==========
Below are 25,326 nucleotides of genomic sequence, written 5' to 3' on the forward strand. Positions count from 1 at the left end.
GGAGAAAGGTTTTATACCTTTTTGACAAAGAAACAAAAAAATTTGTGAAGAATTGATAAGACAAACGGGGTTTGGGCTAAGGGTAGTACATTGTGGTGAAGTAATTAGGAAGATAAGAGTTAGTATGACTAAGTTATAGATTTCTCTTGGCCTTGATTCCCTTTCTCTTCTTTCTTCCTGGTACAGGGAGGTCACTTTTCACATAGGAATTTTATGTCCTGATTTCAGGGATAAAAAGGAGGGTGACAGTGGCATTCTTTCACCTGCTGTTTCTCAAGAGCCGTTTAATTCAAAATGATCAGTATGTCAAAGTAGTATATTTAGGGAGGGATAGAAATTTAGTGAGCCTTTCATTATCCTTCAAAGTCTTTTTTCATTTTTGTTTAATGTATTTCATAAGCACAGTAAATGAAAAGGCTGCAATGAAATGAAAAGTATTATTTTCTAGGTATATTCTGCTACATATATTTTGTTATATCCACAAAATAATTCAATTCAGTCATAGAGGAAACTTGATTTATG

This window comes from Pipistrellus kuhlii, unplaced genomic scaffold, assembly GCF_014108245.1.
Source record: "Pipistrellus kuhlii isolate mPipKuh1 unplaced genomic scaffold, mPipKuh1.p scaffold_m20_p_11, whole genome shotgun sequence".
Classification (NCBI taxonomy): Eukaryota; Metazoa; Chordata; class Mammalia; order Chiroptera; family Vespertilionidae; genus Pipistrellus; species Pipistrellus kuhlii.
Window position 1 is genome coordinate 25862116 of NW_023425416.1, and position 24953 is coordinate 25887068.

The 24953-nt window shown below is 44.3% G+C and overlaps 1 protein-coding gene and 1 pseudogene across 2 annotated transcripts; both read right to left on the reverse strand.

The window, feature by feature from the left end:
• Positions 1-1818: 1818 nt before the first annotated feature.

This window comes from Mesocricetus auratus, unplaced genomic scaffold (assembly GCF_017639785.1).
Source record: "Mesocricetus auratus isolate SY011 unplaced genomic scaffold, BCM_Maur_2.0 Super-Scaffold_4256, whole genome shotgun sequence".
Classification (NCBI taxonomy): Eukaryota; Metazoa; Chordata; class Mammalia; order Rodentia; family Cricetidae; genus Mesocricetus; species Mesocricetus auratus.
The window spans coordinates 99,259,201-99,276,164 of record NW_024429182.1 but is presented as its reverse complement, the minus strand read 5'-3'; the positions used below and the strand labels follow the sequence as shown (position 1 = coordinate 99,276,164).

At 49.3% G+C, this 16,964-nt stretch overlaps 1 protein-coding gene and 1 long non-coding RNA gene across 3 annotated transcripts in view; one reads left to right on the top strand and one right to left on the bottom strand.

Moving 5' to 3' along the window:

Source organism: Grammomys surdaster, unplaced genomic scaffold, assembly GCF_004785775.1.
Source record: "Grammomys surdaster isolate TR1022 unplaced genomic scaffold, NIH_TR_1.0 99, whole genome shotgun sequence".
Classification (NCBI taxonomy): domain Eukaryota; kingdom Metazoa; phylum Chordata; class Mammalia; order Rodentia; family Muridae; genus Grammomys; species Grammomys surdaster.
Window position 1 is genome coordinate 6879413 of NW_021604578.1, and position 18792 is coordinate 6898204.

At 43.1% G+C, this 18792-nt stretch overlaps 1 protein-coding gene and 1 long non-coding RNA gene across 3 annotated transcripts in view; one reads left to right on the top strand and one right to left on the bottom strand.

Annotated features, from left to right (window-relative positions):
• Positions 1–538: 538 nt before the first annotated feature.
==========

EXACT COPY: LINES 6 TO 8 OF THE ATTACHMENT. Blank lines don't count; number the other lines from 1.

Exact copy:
Window position 1 is genome coordinate 25862116 of NW_023425416.1, and position 24953 is coordinate 25887068.

The 24953-nt window shown below is 44.3% G+C and overlaps 1 protein-coding gene and 1 pseudogene across 2 annotated transcripts; both read right to left on the reverse strand.

The window, feature by feature from the left end: